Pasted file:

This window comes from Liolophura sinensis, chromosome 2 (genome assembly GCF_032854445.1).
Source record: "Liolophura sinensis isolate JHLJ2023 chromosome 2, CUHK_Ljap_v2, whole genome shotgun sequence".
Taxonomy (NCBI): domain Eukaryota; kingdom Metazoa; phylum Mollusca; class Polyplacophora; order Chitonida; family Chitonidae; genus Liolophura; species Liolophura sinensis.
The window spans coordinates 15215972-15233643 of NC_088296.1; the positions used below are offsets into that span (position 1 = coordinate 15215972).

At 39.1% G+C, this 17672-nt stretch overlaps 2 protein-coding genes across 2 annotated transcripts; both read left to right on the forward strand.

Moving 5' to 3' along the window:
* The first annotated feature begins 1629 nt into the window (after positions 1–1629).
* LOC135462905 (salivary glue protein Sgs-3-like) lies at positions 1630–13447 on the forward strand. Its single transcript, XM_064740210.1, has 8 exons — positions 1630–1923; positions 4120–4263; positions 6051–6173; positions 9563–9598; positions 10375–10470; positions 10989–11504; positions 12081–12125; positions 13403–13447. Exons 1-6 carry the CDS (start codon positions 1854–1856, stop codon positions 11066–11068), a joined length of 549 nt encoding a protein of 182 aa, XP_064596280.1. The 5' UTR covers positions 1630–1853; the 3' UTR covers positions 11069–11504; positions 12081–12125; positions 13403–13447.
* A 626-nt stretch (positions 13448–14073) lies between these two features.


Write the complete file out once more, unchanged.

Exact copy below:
This window comes from Liolophura sinensis, chromosome 2 (genome assembly GCF_032854445.1).
Source record: "Liolophura sinensis isolate JHLJ2023 chromosome 2, CUHK_Ljap_v2, whole genome shotgun sequence".
Taxonomy (NCBI): domain Eukaryota; kingdom Metazoa; phylum Mollusca; class Polyplacophora; order Chitonida; family Chitonidae; genus Liolophura; species Liolophura sinensis.
The window spans coordinates 15215972-15233643 of NC_088296.1; the positions used below are offsets into that span (position 1 = coordinate 15215972).

At 39.1% G+C, this 17672-nt stretch overlaps 2 protein-coding genes across 2 annotated transcripts; both read left to right on the forward strand.

Moving 5' to 3' along the window:
* The first annotated feature begins 1629 nt into the window (after positions 1–1629).
* LOC135462905 (salivary glue protein Sgs-3-like) lies at positions 1630–13447 on the forward strand. Its single transcript, XM_064740210.1, has 8 exons — positions 1630–1923; positions 4120–4263; positions 6051–6173; positions 9563–9598; positions 10375–10470; positions 10989–11504; positions 12081–12125; positions 13403–13447. Exons 1-6 carry the CDS (start codon positions 1854–1856, stop codon positions 11066–11068), a joined length of 549 nt encoding a protein of 182 aa, XP_064596280.1. The 5' UTR covers positions 1630–1853; the 3' UTR covers positions 11069–11504; positions 12081–12125; positions 13403–13447.
* A 626-nt stretch (positions 13448–14073) lies between these two features.